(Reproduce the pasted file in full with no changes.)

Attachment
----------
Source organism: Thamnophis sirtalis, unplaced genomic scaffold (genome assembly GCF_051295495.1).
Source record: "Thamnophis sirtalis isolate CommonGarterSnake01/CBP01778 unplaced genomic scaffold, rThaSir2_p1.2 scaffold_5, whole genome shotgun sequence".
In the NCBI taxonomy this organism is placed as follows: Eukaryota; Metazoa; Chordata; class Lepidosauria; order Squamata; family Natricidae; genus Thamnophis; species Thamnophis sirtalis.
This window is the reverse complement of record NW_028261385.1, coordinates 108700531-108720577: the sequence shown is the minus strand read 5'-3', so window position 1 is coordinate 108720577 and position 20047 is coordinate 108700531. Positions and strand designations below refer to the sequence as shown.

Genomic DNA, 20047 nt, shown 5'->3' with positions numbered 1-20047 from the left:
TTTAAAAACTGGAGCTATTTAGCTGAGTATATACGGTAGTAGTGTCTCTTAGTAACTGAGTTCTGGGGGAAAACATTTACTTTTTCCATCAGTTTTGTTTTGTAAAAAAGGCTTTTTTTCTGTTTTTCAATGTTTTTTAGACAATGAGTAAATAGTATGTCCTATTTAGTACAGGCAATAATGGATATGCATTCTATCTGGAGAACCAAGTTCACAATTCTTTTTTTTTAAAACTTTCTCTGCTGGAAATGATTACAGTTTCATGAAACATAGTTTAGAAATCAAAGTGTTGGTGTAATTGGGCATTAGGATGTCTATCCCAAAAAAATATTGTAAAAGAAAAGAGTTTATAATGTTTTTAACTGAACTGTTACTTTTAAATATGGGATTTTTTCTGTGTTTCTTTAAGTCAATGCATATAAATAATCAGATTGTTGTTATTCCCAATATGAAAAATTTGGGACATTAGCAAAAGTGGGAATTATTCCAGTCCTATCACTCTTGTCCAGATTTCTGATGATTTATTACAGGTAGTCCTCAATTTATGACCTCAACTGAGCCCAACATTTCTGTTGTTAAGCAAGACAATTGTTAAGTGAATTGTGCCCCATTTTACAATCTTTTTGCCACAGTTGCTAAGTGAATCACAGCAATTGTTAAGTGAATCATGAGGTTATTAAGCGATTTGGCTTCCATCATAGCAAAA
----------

Source organism: Thamnophis sirtalis, unplaced genomic scaffold (genome assembly GCF_051295495.1).
Source record: "Thamnophis sirtalis isolate CommonGarterSnake01/CBP01778 unplaced genomic scaffold, rThaSir2_p1.2 scaffold_5, whole genome shotgun sequence".
In the NCBI taxonomy this organism is placed as follows: Eukaryota; Metazoa; Chordata; class Lepidosauria; order Squamata; family Natricidae; genus Thamnophis; species Thamnophis sirtalis.
This window is the reverse complement of record NW_028261385.1, coordinates 108700531-108720577: the sequence shown is the minus strand read 5'-3', so window position 1 is coordinate 108720577 and position 20047 is coordinate 108700531. Positions and strand designations below refer to the sequence as shown.

Genomic DNA, 20047 nt, shown 5'->3' with positions numbered 1-20047 from the left:
TTTAAAAACTGGAGCTATTTAGCTGAGTATATACGGTAGTAGTGTCTCTTAGTAACTGAGTTCTGGGGGAAAACATTTACTTTTTCCATCAGTTTTGTTTTGTAAAAAAGGCTTTTTTTCTGTTTTTCAATGTTTTTTAGACAATGAGTAAATAGTATGTCCTATTTAGTACAGGCAATAATGGATATGCATTCTATCTGGAGAACCAAGTTCACAATTCTTTTTTTTTAAAACTTTCTCTGCTGGAAATGATTACAGTTTCATGAAACATAGTTTAGAAATCAAAGTGTTGGTGTAATTGGGCATTAGGATGTCTATCCCAAAAAAATATTGTAAAAGAAAAGAGTTTATAATGTTTTTAACTGAACTGTTACTTTTAAATATGGGATTTTTTCTGTGTTTCTTTAAGTCAATGCATATAAATAATCAGATTGTTGTTATTCCCAATATGAAAAATTTGGGACATTAGCAAAAGTGGGAATTATTCCAGTCCTATCACTCTTGTCCAGATTTCTGATGATTTATTACAGGTAGTCCTCAATTTATGACCTCAACTGAGCCCAACATTTCTGTTGTTAAGCAAGACAATTGTTAAGTGAATTGTGCCCCATTTTACAATCTTTTTGCCACAGTTGCTAAGTGAATCACAGCAATTGTTAAGTGAATCATGAGGTTATTAAGCGATTTGGCTTCCATCATAGCAAAA